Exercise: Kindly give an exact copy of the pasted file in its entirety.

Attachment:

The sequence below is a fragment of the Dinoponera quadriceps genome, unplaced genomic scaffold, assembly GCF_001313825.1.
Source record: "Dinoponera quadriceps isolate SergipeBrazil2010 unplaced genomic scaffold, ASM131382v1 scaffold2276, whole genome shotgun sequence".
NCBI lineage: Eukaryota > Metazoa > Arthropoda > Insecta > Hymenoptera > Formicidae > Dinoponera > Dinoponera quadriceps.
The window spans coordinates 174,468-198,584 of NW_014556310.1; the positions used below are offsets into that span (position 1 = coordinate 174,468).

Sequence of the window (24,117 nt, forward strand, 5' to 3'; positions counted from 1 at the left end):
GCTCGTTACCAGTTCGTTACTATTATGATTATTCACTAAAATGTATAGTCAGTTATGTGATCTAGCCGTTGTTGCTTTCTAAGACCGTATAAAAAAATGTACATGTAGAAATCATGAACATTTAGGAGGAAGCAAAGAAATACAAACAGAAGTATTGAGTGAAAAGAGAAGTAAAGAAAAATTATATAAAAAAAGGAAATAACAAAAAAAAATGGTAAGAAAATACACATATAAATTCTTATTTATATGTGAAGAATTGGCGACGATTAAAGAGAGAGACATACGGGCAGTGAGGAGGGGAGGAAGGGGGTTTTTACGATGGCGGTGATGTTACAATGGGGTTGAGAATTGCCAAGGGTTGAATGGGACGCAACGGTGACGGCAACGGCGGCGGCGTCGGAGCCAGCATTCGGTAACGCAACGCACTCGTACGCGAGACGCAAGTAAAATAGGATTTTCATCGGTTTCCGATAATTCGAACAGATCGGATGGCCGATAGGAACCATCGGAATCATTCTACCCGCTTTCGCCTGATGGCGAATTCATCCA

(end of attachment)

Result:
The sequence below is a fragment of the Dinoponera quadriceps genome, unplaced genomic scaffold, assembly GCF_001313825.1.
Source record: "Dinoponera quadriceps isolate SergipeBrazil2010 unplaced genomic scaffold, ASM131382v1 scaffold2276, whole genome shotgun sequence".
NCBI lineage: Eukaryota > Metazoa > Arthropoda > Insecta > Hymenoptera > Formicidae > Dinoponera > Dinoponera quadriceps.
The window spans coordinates 174,468-198,584 of NW_014556310.1; the positions used below are offsets into that span (position 1 = coordinate 174,468).

Sequence of the window (24,117 nt, forward strand, 5' to 3'; positions counted from 1 at the left end):
GCTCGTTACCAGTTCGTTACTATTATGATTATTCACTAAAATGTATAGTCAGTTATGTGATCTAGCCGTTGTTGCTTTCTAAGACCGTATAAAAAAATGTACATGTAGAAATCATGAACATTTAGGAGGAAGCAAAGAAATACAAACAGAAGTATTGAGTGAAAAGAGAAGTAAAGAAAAATTATATAAAAAAAGGAAATAACAAAAAAAAATGGTAAGAAAATACACATATAAATTCTTATTTATATGTGAAGAATTGGCGACGATTAAAGAGAGAGACATACGGGCAGTGAGGAGGGGAGGAAGGGGGTTTTTACGATGGCGGTGATGTTACAATGGGGTTGAGAATTGCCAAGGGTTGAATGGGACGCAACGGTGACGGCAACGGCGGCGGCGTCGGAGCCAGCATTCGGTAACGCAACGCACTCGTACGCGAGACGCAAGTAAAATAGGATTTTCATCGGTTTCCGATAATTCGAACAGATCGGATGGCCGATAGGAACCATCGGAATCATTCTACCCGCTTTCGCCTGATGGCGAATTCATCCA